Now let’s talk about software. This is what you will use to sync up all your outputs into one concise medium and then livestream to your desired platform. A very easy and simple to use software is something like OBS or Open Broadcast Software. It is also free which is a plus. As well as this, there are a plethora of other software’s available on the market ranging from beginner to pro and some which cost more than others. OBS is great to start with but if you are looking for something with more settings to tweak then shopping around for another piece of software is a good call.
Each piece of software will respond differently to your hardware and getting the right setup may take a few tries but don’t become disheartened. If you become stuck, check out a tutorial on YouTube that depicts how to use your specific software, as there is a heap of videos out there to help you with such a thing. With OBS you can simply add or remove “scenes” in order to create a setup which works for you. You can also include overlays to your livestream with custom graphics that the software allows you to import. Very nifty indeed.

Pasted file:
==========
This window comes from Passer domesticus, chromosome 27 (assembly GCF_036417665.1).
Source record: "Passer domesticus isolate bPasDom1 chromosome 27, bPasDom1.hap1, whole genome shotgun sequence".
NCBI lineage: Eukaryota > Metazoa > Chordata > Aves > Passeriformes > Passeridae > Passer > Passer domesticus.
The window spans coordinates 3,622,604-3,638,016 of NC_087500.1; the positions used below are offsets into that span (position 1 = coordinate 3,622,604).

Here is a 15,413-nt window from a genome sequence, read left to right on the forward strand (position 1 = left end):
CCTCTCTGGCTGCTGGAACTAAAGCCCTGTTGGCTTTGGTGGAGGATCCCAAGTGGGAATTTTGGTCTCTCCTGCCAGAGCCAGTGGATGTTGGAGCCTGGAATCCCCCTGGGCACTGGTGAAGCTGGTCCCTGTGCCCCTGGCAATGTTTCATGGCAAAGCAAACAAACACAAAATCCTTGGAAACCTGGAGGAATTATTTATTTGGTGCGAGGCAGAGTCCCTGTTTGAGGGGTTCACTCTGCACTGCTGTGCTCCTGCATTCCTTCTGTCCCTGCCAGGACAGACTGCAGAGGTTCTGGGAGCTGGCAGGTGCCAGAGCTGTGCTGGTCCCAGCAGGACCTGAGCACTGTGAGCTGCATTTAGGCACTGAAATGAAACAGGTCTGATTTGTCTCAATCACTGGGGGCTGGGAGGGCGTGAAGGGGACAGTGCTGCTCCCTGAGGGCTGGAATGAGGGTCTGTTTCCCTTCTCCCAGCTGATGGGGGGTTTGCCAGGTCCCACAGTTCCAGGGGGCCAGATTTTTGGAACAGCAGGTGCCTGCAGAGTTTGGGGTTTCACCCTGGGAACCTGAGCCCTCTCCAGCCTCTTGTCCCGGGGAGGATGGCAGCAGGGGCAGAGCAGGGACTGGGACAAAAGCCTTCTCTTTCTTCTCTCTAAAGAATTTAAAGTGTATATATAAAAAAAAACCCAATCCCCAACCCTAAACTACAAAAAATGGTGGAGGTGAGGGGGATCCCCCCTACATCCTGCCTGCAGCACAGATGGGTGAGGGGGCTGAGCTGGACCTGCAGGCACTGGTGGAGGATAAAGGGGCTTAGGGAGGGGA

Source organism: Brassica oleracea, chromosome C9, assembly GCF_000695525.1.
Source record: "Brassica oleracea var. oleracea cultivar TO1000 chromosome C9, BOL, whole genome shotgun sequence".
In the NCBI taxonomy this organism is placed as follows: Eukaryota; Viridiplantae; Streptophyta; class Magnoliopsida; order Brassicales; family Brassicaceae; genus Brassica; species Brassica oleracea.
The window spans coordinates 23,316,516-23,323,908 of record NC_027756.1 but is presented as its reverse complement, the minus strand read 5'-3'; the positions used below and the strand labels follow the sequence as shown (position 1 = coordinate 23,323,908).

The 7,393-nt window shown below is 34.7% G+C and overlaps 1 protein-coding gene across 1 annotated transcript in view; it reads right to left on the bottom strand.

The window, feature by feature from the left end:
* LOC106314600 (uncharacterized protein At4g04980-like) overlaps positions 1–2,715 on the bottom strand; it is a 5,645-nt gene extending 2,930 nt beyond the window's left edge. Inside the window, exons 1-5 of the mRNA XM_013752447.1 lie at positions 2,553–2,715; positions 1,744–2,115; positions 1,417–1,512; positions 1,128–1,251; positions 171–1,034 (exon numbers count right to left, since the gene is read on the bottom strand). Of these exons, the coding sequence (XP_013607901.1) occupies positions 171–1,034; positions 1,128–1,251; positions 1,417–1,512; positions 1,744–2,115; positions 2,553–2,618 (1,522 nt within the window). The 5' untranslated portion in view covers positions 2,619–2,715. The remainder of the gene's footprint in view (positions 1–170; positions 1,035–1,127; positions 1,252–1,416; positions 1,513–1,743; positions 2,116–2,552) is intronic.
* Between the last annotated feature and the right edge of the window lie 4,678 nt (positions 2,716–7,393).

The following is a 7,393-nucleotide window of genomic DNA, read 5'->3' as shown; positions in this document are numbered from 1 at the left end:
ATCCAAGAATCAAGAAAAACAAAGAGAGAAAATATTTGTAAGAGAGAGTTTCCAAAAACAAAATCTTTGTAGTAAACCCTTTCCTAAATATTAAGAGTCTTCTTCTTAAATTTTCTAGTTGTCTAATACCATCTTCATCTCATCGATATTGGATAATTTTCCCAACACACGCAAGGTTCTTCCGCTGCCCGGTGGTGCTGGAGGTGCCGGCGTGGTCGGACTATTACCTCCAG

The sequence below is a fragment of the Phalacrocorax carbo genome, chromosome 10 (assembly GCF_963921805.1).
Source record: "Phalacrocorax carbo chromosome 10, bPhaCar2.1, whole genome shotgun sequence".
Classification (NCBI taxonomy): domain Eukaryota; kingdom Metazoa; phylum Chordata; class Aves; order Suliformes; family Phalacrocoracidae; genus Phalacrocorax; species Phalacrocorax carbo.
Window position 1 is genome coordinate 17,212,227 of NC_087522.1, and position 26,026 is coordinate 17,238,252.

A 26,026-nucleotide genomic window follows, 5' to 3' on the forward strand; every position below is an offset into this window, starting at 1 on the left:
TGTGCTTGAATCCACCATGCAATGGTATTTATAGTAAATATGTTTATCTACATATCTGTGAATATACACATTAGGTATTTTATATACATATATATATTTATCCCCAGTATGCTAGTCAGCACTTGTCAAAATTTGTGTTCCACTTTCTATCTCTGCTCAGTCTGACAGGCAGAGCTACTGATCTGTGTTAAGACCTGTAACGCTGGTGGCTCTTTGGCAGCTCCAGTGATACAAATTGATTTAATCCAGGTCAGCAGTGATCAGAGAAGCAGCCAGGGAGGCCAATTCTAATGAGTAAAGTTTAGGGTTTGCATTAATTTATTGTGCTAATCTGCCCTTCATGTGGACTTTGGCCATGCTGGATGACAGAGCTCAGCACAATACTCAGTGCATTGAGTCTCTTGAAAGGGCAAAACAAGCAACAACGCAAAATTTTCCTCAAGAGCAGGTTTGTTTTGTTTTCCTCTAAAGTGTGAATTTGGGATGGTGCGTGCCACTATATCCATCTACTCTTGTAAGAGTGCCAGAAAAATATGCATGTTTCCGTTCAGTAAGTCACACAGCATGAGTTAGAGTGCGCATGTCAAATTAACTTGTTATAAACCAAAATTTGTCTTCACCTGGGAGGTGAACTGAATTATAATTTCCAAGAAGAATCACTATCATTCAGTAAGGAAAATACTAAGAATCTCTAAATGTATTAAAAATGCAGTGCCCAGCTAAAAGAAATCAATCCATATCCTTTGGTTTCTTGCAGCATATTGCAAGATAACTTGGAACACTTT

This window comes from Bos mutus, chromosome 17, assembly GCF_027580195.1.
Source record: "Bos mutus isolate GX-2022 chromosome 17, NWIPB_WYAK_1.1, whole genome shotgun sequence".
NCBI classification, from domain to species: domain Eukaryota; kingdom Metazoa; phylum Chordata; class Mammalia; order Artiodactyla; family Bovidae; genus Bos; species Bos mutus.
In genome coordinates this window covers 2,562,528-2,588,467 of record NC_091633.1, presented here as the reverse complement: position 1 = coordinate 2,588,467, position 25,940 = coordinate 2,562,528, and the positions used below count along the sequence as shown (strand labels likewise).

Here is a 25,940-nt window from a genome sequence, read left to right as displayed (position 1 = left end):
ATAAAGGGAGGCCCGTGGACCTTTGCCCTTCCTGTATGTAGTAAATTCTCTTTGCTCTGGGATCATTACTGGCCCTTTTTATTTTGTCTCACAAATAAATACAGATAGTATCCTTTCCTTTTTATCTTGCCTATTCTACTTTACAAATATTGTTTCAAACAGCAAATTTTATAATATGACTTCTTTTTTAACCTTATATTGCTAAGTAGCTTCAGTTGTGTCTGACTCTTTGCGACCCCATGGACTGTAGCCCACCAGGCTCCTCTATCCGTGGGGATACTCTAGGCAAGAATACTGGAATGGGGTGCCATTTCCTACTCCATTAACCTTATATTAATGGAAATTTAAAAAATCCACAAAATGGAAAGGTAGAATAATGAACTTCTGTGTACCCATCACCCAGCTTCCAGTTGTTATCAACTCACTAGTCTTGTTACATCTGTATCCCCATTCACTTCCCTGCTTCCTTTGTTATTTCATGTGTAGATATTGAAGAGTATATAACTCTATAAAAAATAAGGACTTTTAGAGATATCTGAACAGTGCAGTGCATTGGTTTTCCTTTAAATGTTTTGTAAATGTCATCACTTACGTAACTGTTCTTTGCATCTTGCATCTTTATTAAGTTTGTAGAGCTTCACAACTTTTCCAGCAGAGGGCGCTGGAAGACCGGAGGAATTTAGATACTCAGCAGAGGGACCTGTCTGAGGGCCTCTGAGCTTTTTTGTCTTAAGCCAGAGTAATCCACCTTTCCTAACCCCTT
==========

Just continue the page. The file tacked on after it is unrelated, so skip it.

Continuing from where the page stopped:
This is a very important step. You will require a fast and stable bandwidth connection to be able to livestream. Basically, bandwidth means the speed and quality of connection you have to the internet. In some more remote areas, you may have a poorer bandwidth, whilst in cities and urban areas you will probably have a great bandwidth.
To be able to livestream a high-quality piece on content you will need to check the speed of your internet and make sure it can handle uploading either 720p or 1080p. You can do this by searching for a speed checker on the internet and seeing the speed of your internet by mega bites per second.
On average, the mbps you will need to livestream a 720p 30fps video will be 6mbps-to-1.25mbps and for 1080p this will be between 13mbps-to-2.75mbps.
This means, if you have an internet speed of 1.25mbps-to-6mbps you should stream in 720p. If you have an internet speed of 2.75mbps-to-13mbps you should stream in 1080p. However, you should never stream below 720p as this will make you look unprofessional. This is because 720p is the lowest type of HD or high-definition quality the human eye can see by.